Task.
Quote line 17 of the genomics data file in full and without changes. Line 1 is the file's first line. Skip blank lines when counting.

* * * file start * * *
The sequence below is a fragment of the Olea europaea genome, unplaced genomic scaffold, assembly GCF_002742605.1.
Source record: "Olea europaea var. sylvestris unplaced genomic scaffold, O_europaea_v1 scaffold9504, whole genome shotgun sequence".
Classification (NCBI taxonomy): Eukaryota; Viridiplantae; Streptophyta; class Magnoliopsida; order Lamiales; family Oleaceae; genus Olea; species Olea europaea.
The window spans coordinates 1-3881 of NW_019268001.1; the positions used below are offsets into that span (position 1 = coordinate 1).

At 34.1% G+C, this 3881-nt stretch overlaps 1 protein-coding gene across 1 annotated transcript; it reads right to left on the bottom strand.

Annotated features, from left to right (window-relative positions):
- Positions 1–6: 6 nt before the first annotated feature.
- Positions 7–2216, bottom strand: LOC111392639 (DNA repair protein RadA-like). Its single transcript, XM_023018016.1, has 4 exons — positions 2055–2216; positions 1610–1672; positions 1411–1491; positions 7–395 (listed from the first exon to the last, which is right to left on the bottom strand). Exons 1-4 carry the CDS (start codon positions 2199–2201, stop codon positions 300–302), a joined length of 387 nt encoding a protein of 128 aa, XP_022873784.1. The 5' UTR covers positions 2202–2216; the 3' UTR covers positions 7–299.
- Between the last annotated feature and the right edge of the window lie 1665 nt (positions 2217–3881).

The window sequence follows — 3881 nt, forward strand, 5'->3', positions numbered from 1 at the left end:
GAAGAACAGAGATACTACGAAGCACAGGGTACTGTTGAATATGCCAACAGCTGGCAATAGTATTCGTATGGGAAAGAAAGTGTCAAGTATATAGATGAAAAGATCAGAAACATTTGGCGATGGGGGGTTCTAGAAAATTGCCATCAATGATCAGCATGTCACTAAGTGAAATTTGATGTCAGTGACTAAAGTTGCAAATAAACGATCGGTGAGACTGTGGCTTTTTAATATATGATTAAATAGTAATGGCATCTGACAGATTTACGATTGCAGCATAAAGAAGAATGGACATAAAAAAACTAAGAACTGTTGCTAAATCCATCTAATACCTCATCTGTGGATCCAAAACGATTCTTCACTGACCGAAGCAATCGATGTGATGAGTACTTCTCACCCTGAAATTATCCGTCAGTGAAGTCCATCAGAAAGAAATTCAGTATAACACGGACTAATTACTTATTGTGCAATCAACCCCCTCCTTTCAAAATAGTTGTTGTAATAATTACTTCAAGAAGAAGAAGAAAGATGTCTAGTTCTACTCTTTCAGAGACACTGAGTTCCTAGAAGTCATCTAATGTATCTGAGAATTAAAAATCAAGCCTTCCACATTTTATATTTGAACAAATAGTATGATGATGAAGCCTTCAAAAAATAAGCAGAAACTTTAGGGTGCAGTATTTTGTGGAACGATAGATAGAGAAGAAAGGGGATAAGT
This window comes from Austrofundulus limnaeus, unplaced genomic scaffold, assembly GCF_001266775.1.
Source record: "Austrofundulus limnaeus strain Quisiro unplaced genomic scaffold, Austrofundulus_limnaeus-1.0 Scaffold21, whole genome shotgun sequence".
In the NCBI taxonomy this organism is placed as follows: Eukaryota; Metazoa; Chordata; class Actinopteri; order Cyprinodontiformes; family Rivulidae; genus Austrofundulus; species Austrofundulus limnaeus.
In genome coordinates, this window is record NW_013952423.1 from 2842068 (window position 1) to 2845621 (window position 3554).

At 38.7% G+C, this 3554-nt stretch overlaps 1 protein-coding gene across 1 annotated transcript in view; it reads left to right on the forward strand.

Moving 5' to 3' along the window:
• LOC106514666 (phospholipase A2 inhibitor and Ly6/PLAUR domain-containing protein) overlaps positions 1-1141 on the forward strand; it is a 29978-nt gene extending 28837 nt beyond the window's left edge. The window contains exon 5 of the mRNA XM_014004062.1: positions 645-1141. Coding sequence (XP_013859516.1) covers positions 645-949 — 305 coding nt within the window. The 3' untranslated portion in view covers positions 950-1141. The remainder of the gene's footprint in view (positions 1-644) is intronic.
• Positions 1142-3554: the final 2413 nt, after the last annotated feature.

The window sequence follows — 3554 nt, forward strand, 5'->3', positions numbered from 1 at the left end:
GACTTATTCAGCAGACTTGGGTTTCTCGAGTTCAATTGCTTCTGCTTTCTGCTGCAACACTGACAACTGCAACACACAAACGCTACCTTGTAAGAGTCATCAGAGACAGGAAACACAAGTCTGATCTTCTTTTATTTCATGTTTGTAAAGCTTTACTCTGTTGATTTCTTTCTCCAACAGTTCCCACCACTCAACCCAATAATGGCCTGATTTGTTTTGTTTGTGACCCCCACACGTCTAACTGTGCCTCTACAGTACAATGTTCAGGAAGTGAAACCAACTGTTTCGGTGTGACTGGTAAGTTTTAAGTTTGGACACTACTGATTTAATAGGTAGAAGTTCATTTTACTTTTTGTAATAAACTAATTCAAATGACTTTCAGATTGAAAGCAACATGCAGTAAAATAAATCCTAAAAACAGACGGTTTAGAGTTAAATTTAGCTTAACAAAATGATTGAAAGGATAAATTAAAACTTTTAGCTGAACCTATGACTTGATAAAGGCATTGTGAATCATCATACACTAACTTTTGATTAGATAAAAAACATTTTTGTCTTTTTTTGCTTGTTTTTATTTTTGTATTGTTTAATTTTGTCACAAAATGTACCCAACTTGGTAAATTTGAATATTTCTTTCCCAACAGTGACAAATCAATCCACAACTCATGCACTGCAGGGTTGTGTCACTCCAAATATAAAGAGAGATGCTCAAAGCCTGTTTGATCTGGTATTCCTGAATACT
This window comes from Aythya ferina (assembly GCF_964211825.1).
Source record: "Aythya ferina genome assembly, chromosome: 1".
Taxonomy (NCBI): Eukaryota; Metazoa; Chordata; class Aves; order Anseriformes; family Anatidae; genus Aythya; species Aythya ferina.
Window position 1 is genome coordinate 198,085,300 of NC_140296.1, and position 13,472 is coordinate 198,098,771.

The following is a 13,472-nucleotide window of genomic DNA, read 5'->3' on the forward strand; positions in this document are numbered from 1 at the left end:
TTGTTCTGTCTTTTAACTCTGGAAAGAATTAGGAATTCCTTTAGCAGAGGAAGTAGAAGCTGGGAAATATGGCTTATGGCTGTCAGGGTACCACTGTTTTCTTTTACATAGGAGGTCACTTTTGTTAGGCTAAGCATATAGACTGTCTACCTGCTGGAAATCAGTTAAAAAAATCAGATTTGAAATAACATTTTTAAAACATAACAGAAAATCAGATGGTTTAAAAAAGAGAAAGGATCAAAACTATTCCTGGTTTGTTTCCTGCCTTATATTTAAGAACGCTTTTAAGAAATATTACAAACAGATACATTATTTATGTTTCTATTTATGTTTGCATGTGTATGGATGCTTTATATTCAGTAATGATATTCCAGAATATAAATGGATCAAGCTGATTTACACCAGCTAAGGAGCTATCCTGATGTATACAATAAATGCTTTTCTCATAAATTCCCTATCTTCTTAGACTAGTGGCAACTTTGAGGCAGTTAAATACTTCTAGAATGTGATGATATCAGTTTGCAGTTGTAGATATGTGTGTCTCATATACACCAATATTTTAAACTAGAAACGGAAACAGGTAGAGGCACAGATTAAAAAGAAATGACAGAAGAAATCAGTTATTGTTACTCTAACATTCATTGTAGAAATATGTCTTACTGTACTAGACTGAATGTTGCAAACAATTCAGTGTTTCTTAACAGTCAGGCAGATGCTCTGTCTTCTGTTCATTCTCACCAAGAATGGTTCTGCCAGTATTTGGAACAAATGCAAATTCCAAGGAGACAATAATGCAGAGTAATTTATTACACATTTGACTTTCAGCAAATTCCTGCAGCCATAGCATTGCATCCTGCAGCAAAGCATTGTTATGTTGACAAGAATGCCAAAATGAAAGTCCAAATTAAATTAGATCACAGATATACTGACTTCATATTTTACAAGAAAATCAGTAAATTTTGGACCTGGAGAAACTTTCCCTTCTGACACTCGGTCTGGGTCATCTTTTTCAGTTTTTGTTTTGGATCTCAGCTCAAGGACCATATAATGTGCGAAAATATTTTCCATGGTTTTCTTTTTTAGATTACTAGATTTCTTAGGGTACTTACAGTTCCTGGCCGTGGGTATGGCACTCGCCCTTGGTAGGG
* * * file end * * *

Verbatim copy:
Moving 5' to 3' along the window: